It’s significant that top regime leaders, such as the Kurdish representative on the Assembly of Experts, are being gunned down. This is obviously in response to the wave of arrests of family members of the opposition leaders. Mrs. Mousavi’s brother, for example, has been in Evin Prison in Tehran for three months, and subjected to harsh torture.
I am full of admiration for the dissidents, and furious and ashamed that my government is still unwilling to embrace their cause. The dissidents face torture and death, but are unafraid. My modern Chamberlains face nothing but the loss of the chance to sit down at a negotiating table with a group of monsters, but the Chamberlains are afraid to support freedom. The Iranian dissidents submit their bodies to torture and death, while the Chamberlains withhold their voices.
And so they have become accomplices to evil.
UPDATE: In case you thought the Iranians had lost their wit, as the sun rose in Tehran, this tweet appeared: ” OMG they have sun in Iran? They forgot to filter the sun ?”
UPDATE FRIDAY MORNING (WASHINGTON TIME): Have a look at the New York Times’ blog . It contains other links, as to the Guardian’s always very good coverage of Iranian events. When Ahmadinejad was being interviewed, he got flustered by the chants of the protesters.
It’s fascinating to see the intersection of historical and contemporary events, don’t you think? Ahmadinejad drools on about the “myth of the Holocaust,” while hundreds of thousands of people march, chanting that they will only risk their lives for their own country, not in a crusade against the Jews. And, elsewhere, Obama seems not to have known that his rushed announcement on yanking the missile shield, came on the anniversary of the Soviet invasion of Poland.
UPDATE: If you’d rather follow it in French, this seems like a good live blog. Among other things, you’ll learn that the French Government has condemned the violence used against the demonstrators.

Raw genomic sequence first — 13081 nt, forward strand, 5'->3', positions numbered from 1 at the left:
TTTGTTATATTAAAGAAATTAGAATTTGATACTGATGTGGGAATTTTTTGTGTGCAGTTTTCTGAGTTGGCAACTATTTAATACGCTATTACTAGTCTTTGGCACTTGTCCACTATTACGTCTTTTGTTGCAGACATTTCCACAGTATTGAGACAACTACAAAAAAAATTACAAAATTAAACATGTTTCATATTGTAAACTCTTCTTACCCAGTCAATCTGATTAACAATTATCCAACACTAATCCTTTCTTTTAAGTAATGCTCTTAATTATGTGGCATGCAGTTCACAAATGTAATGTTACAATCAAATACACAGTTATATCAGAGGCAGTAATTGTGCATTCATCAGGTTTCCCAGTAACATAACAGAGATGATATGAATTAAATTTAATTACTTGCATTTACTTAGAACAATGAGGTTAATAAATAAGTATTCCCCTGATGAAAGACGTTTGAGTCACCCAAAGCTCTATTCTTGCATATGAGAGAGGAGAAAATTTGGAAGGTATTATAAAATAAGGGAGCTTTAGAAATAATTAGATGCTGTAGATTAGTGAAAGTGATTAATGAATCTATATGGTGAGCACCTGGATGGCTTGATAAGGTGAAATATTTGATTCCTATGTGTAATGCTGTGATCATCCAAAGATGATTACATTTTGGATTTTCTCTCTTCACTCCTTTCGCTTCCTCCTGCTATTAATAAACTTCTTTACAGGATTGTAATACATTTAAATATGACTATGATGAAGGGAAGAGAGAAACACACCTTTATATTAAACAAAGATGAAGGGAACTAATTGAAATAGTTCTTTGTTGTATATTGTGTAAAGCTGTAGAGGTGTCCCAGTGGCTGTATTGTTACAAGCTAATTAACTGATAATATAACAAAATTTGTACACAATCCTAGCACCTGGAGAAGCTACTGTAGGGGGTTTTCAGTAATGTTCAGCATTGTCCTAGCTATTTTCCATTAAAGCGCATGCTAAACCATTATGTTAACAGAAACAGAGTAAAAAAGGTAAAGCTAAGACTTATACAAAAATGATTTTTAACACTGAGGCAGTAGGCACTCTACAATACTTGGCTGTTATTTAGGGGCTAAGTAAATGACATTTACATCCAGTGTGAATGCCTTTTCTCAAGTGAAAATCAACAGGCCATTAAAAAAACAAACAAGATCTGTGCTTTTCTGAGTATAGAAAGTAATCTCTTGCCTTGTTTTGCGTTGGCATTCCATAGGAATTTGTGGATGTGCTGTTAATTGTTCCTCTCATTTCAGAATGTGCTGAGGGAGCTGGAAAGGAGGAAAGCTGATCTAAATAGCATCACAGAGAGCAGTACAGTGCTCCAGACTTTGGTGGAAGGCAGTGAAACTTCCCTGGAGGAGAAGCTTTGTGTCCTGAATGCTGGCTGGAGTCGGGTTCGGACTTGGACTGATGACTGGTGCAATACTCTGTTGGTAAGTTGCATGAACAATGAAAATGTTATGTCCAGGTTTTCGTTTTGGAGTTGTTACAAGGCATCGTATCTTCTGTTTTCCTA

I haven’t heard one word about all this on the morning radio talk shows.
UPDATE: Reuters now says that Mousavi, Karroubi and Khatami were all attacked when they joined the demonstrations, and were forced to leave. Reuters is not very reliable IMO. Haven’t seen anything about Rafsanjani.
Obviously there are lots of arrests and physical clashes. And it’s impossible to get an accurate picture from the available fragments. We’ll have better info in a few hours.
UPDATE: Hah! The “Green Wave TV Channel” is on the air. Lots of videos. No, I don’t know if they are really from today. Probably most of them are.
UPDATE: 8:39 Washington time. Tear gas around the University. And just read a tweet in French saying there are 2-3 million demonstrators.
The regime supporters yell “Death to israel!” and the Greens chant back “Death to Russia!”
UPDATE: Le Monde, L’Ezpress and France 2 are announcing “millions” of demonstrators, says a tweet. Maybe Sazegara was right, he predicted 3 million in Tehran.
08:55 AM: a tweet: IRNA: Mohsen Ezjei is quoted saying that “the enemies of the system is threatening to overthrow it”
I’m gonna take Thurber the Airedale for a walk.
09:21 Tweet: Anouncer said Karroubi himself said “Death to dictator” through bull horn